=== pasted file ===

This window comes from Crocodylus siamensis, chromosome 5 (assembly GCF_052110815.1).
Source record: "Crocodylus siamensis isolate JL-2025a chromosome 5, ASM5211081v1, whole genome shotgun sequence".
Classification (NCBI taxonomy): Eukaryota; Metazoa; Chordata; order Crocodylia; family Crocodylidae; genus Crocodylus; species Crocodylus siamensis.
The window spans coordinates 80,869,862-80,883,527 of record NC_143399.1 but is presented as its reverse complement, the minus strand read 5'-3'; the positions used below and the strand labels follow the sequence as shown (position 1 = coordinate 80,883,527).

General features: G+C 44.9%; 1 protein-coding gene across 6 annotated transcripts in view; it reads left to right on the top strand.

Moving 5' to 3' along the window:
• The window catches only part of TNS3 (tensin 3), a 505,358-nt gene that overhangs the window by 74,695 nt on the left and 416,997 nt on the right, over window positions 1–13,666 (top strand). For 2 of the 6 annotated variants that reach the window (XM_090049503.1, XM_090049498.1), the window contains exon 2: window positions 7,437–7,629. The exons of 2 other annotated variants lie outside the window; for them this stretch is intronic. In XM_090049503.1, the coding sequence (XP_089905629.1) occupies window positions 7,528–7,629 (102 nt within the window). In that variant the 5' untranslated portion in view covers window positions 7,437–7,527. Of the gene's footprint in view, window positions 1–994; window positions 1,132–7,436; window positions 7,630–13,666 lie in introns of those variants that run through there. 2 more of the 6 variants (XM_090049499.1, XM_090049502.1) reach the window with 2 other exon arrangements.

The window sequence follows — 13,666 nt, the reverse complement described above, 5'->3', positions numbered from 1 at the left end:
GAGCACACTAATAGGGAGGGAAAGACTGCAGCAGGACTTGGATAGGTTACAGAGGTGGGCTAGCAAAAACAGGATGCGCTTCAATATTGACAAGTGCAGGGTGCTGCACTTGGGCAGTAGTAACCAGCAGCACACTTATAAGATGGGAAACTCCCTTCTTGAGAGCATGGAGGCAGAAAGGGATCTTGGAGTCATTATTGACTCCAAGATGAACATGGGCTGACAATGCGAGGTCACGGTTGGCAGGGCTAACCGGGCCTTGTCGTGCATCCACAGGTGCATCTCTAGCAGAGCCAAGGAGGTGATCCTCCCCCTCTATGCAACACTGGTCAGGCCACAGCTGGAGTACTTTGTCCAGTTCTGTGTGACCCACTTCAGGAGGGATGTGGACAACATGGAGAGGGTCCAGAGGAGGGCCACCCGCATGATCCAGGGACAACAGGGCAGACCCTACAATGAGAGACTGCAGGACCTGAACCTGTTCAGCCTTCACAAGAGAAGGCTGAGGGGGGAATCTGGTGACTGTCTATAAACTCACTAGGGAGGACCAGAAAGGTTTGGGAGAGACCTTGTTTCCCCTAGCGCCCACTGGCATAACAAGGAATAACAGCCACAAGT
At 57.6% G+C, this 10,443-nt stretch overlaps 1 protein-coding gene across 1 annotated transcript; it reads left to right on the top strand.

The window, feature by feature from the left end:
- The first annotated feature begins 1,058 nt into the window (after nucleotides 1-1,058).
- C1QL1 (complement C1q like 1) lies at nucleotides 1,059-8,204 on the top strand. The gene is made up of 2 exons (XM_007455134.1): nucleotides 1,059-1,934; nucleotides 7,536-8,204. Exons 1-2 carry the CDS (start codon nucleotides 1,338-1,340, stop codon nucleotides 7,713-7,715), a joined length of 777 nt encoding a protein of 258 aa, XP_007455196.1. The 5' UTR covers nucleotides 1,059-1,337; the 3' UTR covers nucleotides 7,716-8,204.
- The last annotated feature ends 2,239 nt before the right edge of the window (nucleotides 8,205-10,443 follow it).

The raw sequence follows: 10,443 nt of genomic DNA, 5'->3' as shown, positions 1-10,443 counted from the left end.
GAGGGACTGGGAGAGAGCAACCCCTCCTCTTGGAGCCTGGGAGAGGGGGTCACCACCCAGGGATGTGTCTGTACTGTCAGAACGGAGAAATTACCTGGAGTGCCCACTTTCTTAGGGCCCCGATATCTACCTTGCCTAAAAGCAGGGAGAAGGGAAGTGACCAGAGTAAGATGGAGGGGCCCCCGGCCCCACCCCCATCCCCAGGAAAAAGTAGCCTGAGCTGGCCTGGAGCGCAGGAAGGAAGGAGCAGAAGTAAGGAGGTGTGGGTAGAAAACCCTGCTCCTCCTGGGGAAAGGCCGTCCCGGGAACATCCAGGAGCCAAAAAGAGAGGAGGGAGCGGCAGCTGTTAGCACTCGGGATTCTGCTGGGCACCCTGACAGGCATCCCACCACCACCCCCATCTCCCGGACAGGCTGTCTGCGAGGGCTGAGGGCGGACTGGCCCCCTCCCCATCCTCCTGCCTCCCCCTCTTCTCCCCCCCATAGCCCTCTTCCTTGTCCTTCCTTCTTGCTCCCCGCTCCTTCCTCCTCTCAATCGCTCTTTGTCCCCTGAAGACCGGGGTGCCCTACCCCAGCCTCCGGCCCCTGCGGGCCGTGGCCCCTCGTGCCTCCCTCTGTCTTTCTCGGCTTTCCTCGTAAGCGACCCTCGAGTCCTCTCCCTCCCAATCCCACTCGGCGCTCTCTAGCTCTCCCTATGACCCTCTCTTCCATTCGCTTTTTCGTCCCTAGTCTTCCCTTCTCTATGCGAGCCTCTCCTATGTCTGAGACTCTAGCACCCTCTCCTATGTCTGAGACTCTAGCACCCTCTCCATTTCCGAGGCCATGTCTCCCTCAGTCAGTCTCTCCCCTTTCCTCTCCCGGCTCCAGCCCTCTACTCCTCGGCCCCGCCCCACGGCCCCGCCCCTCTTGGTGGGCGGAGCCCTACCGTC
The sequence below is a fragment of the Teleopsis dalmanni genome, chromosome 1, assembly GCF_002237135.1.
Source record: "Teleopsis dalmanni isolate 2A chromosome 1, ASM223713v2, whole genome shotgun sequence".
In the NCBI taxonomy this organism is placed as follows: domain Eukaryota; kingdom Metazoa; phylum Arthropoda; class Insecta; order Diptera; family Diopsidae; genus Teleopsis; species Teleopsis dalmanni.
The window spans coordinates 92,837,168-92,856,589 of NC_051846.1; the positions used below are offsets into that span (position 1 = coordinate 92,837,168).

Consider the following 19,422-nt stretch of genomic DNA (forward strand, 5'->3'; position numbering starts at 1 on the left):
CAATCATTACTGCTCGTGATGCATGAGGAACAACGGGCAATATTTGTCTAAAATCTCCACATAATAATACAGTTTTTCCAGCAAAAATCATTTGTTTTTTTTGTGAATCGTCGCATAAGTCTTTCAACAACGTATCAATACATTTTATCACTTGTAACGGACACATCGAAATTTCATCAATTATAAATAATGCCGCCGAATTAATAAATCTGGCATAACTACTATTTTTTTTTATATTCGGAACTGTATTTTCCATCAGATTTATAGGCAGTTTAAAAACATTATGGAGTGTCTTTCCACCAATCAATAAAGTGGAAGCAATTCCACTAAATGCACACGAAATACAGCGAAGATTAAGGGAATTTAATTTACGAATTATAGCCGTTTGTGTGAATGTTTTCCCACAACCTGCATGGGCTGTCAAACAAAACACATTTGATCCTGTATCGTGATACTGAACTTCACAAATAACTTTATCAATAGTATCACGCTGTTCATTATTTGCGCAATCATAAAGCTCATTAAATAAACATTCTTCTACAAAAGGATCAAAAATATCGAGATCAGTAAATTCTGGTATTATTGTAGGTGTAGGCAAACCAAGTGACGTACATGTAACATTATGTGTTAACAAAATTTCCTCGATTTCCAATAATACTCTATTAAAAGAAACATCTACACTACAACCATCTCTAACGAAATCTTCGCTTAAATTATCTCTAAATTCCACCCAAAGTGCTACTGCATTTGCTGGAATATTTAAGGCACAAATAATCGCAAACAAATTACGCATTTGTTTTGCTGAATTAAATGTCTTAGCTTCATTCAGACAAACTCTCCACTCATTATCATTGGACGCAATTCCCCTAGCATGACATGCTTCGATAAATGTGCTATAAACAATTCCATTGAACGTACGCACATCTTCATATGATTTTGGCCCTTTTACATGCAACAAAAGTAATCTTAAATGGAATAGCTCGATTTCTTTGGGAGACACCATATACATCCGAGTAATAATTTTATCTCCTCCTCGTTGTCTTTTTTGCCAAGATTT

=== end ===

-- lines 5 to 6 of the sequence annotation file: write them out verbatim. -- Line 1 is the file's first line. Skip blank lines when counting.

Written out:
General features: G+C 44.9%; 1 protein-coding gene across 6 annotated transcripts in view; it reads left to right on the top strand.

Moving 5' to 3' along the window: